Monday, June 29, 2009

What about the fourteenth?

Since I get requests for the text of this piece at least three times a month (and where it was posted once before, way back when, is now bye-bye) I will paste it here and include a photo from the day this poem was based on (above.)

Central Park, Mother’s Day

My son comes to me, holding
thirteen severed tulip heads.
A present he’s made, just for me.

I knock the flowers from his hands,
grab him by the arm, move quickly
from the crime scene.

I explain: the lake, the trees, flowers, birds—
do not belong to us.

I watch something bright and alive
go pale. His head lowers like those stems,
their broken necks.
Chin against his knees, he stares
into the grass. Does not speak again.

A mama forgets what her weapons can do.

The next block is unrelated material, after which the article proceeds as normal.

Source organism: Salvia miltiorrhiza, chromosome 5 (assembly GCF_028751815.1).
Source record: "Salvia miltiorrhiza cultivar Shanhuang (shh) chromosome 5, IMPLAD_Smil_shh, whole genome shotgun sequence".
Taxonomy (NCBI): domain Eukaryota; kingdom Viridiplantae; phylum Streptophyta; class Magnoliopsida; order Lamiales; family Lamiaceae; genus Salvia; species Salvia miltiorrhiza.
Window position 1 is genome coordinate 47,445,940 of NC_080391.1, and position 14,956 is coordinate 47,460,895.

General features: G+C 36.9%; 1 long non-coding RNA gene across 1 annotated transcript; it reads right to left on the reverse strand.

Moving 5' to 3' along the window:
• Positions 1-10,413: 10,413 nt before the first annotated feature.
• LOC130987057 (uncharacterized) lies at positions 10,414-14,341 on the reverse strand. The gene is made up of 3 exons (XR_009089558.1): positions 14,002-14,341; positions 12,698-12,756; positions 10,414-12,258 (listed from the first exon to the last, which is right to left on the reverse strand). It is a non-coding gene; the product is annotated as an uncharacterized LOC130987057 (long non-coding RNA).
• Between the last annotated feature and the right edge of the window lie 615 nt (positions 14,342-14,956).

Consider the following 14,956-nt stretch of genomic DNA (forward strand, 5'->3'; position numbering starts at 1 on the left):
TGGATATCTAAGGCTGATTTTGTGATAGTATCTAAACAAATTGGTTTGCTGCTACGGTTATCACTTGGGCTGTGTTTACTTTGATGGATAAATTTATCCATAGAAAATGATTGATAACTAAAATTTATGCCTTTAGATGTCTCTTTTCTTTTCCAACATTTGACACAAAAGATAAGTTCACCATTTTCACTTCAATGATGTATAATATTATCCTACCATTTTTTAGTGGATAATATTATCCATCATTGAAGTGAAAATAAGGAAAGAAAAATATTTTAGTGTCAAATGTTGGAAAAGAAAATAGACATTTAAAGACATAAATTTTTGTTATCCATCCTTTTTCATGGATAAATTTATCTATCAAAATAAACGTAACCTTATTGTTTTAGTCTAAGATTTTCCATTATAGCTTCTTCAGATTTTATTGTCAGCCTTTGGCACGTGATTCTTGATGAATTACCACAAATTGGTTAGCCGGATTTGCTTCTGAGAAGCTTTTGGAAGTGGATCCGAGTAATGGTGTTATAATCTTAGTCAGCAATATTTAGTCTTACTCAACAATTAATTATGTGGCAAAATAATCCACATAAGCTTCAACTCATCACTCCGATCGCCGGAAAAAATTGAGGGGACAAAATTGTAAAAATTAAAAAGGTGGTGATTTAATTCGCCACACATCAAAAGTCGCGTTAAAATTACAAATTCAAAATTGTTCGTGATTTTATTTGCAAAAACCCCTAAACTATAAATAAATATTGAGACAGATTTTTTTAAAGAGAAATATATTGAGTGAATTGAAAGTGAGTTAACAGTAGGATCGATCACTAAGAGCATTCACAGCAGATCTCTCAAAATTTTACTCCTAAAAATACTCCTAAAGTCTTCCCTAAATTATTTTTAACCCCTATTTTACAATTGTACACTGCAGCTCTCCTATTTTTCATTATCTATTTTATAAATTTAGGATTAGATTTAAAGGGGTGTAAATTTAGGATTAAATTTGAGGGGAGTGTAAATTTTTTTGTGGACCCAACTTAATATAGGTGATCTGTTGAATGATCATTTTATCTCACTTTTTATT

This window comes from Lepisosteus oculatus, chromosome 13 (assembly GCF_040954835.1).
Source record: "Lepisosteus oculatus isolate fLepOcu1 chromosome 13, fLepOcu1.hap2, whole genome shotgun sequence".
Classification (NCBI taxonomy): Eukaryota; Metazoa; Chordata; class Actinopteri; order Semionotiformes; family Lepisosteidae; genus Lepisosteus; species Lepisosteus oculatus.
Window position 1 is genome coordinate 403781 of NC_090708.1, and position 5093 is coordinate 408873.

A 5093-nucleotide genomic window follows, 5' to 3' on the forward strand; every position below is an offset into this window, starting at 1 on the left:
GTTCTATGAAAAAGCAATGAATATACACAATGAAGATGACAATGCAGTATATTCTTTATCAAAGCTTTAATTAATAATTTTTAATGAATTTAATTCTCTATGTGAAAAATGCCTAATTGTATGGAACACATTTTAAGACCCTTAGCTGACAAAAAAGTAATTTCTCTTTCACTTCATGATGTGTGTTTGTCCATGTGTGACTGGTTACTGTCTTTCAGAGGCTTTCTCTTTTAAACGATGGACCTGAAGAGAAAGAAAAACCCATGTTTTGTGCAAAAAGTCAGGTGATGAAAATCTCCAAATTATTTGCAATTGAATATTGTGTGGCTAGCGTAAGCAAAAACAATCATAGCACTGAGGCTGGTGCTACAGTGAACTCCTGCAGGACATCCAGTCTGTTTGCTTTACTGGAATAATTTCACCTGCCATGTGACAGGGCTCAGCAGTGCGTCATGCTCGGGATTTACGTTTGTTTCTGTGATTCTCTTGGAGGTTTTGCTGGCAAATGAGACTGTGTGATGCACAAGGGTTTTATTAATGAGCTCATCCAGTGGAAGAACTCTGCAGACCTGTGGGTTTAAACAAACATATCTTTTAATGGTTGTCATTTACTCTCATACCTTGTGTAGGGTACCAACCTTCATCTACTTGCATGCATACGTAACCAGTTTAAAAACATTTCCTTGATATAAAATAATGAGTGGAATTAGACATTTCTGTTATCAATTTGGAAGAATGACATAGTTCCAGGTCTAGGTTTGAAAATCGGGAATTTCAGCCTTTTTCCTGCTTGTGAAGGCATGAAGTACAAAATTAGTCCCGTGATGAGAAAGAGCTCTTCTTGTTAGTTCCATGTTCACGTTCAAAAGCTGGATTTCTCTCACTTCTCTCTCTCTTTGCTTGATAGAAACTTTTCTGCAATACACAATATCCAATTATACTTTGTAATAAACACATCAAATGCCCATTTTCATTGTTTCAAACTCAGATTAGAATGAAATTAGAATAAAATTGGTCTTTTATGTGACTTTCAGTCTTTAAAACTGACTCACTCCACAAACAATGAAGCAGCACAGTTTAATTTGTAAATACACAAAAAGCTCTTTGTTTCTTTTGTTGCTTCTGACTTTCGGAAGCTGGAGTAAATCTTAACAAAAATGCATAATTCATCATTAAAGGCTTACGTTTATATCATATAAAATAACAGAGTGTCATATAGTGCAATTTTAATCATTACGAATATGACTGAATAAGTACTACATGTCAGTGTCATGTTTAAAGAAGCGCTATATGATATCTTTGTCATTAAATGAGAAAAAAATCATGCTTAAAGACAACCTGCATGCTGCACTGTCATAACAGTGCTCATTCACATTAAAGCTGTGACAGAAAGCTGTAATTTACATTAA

Can't know which of her failures
will be what does it.
Tommy’s turn with the belt, in fifteen years,
becomes Meaghan’s throbbing black eye.

Christina’s twisted arm becomes
suicide without a note.
Kevin's scolding at open house becomes
only girls when they're upside-down.

This morning, I found thirteen tulips
waiting nervous at the foot of my bed.
I gathered them in a blanket,
kissed each tiny face. Gave them names.

One is The Crumpled Photograph I'll Find
of Myself in the Garbage. Two, The Dog
Smacked with a Tire Iron.
The First Time He Says “Fuck you”
and Means It

Four, The Heavy Girl He Can’t
Bring Himself to Love
. Five, My Empty Wallet.
Six, Hardened Piss and Vomit on the Carpet,
seven, A Lock on the Bedroom Door,
eight, The Word "Faggot" Scratched
Across a Face in the Yearbook.

Nine, The Eighth Time He Says “Fuck You”
and Means It.
Ten, Silence at Christmas,
eleven, The Shared Needle. Twelve,
Drunk at His Father's Funeral,

and thirteen, I have to press it against my ear
its voice is so thin. Thirteen is, Mom,
Do You Remember That Day at the Park?
It Was Your Birthday, I Think. Do You Remember?
How Small I Was, How You
Didn't Even Say “Thank you?”